Pakistan seek release of China hostages
A tribal delegation sought on Tuesday to secure the release of two Chinese engineers taken hostage by al Qaeda-linked militants near Pakistan's border with Afghanistan.
The engineers, who were working on a dam project, have been held since Saturday in the remote South Waziristan tribal region where hundreds have died in battles between security forces and al Qaeda-linked militants since March.
Abdullah Mehsud, the leader of the kidnappers, threatened on Monday to kill one of the hostages unless they and the kidnappers were allowed to join him in a nearby area.
But Pakistani officials said negotiations for the release of the two men had continued beyond deadlines set by the kidnappers on Monday.
Wang Ende and Wang Peng were working on Pakistan's Gomal Zam Dam project for China's state-run Sino Hydro Corp when they were abducted.
The kidnappers, with explosives strapped to their bodies, were holed up in a mud house surrounded by security forces and their tribal allies in the Chagmalai area of South Waziristan, about 330 km (200 miles) southwest of Islamabad.
The militants, who number four or five, have threatened to blow up themselves and their hostages, who include a Pakistani driver and a security guard, if any rescue attempt was made.
Officials said a tribal delegation, led by a local member of the National Assembly, Maulana Mirajuddin, set off in the morning in a convoy of 50-60 cars, for talks with Abdullah.
Elders from Abdullah's Mehsud tribe telephoned him on Monday and warned him the tribe as a whole would suffer unless he freed the hostages and he would face tribal justice, said Brigadier Mehmood Shah, chief of security of the tribal region.
"We are still considering options, including the use of force," Shah said on Monday night. "We are operating via various channels, that is why we are confident no harm will come to the engineers and I remain optimistic."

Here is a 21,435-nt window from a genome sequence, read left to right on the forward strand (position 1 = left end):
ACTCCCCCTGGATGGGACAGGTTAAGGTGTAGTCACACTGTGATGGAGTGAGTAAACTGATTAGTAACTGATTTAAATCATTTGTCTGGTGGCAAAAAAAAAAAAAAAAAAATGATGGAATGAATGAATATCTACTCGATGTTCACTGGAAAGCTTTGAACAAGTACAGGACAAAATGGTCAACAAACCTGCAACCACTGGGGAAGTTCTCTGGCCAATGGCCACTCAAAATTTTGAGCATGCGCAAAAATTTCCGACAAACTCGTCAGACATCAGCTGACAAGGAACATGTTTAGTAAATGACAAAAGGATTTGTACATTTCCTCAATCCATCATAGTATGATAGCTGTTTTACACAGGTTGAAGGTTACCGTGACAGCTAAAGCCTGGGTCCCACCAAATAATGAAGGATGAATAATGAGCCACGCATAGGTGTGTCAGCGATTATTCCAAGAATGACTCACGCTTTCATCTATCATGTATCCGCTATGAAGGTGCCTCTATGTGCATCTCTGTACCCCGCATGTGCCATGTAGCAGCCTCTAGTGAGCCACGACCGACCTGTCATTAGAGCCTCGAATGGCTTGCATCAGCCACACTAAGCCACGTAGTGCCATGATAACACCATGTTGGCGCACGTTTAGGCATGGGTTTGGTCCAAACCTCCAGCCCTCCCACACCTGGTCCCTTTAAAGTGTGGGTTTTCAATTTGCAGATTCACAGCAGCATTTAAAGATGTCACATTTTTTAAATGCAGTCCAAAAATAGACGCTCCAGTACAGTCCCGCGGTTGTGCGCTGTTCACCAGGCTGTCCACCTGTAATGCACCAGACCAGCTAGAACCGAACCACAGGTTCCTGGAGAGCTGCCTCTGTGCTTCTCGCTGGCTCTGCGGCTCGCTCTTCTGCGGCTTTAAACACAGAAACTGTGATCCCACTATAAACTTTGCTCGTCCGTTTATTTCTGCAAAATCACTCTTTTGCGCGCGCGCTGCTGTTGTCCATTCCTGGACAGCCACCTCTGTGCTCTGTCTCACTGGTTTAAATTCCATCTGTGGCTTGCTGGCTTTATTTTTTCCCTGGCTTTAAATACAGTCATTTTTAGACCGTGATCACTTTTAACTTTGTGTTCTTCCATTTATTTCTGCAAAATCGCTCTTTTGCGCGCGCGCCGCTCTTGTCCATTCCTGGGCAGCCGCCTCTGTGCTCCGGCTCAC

A senior security official said kidnappers had refused an offer of safe passage if they freed the engineers.
Former Guantanamo Inmate
"There is no change from last night," he said. "The jirga has left and we are waiting to hear from them. Then we will decide our next course of action."
Abdullah, who calls himself Commander Abdullah, is a former inmate of the US military prison at Guantanamo Bay freed with 25 others in March after the Pentagon said they were no longer a threat to the United States and had no intelligence value.
Xinhua news agency said Syed Iftikhar Hussain Shah, governor of North West Frontier Province, told Chinese diplomats on Monday the hostages were in the same room as the kidnappers but no explosives were attached to the captives.
It quoted Information Minister Sheikh Rashid Ahmed as saying that one or two more days would be needed to resolve the situation, but he hoped for a political solution on Tuesday.
Officials have said the kidnappers were also demanding an end to military operations in the semi-autonomous tribal region and the freeing of two Uzbek al Qaeda militants.
Hundreds of foreign militants, including Uzbeks, Chechens and Arabs, are thought to be holed up in the tribal region, protected by local tribesmen.
US officials believe Osama bin Laden and other al Qaeda leaders may also be
hiding somewhere along the rugged border between Pakistan and Afghanistan.